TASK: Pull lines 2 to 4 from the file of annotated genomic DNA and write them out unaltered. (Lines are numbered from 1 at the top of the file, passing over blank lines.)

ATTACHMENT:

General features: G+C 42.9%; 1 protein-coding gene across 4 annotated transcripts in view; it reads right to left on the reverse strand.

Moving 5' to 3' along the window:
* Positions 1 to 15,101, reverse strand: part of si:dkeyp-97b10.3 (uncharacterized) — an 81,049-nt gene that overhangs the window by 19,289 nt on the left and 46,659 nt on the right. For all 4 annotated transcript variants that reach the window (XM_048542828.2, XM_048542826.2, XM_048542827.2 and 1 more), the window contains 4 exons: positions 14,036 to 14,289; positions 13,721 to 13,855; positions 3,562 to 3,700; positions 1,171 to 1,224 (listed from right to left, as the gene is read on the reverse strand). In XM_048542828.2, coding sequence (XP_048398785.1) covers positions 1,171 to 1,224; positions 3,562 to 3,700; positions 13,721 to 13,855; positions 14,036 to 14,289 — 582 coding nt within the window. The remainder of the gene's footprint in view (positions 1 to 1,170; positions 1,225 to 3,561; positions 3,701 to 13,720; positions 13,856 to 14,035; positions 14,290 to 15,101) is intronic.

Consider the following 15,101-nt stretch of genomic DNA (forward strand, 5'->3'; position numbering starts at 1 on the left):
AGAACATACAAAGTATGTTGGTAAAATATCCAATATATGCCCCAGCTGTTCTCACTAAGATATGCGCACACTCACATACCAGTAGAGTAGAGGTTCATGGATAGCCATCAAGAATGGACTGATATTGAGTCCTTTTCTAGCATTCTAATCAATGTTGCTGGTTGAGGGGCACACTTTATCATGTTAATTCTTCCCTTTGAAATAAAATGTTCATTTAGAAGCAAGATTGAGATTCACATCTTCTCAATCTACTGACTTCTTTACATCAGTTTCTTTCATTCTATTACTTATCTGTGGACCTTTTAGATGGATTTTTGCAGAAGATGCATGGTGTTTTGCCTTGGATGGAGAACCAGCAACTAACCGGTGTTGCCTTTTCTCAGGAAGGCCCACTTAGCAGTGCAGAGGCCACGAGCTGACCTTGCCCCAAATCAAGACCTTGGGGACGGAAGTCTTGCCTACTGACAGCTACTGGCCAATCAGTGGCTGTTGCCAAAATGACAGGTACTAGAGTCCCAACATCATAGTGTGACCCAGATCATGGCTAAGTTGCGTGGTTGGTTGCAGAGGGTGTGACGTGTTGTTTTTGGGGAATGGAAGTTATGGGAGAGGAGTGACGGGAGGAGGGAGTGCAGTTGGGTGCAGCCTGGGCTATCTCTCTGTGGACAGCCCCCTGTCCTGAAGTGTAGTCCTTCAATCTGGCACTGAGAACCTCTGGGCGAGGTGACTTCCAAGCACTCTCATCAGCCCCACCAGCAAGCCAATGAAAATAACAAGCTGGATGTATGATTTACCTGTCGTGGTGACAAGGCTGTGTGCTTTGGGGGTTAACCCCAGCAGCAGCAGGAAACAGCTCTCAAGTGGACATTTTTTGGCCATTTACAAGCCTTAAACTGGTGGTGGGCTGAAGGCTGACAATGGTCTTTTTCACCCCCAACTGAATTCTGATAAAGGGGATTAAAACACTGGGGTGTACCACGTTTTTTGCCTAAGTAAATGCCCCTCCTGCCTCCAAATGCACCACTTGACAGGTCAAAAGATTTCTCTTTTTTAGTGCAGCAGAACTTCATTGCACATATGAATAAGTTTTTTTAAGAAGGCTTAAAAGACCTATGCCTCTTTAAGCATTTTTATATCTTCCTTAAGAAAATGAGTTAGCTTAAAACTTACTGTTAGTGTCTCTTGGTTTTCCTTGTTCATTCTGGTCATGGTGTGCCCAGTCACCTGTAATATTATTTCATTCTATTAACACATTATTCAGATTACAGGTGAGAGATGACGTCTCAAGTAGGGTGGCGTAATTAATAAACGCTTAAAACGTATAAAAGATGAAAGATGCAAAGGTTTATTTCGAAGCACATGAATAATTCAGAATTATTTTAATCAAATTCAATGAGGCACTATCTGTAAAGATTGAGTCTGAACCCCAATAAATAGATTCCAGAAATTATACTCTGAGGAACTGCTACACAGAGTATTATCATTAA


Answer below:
Moving 5' to 3' along the window:
* Positions 1 to 15,101, reverse strand: part of si:dkeyp-97b10.3 (uncharacterized) — an 81,049-nt gene that overhangs the window by 19,289 nt on the left and 46,659 nt on the right. For all 4 annotated transcript variants that reach the window (XM_048542828.2, XM_048542826.2, XM_048542827.2 and 1 more), the window contains 4 exons: positions 14,036 to 14,289; positions 13,721 to 13,855; positions 3,562 to 3,700; positions 1,171 to 1,224 (listed from right to left, as the gene is read on the reverse strand). In XM_048542828.2, coding sequence (XP_048398785.1) covers positions 1,171 to 1,224; positions 3,562 to 3,700; positions 13,721 to 13,855; positions 14,036 to 14,289 — 582 coding nt within the window. The remainder of the gene's footprint in view (positions 1 to 1,170; positions 1,225 to 3,561; positions 3,701 to 13,720; positions 13,856 to 14,035; positions 14,290 to 15,101) is intronic.

Consider the following 15,101-nt stretch of genomic DNA (forward strand, 5'->3'; position numbering starts at 1 on the left):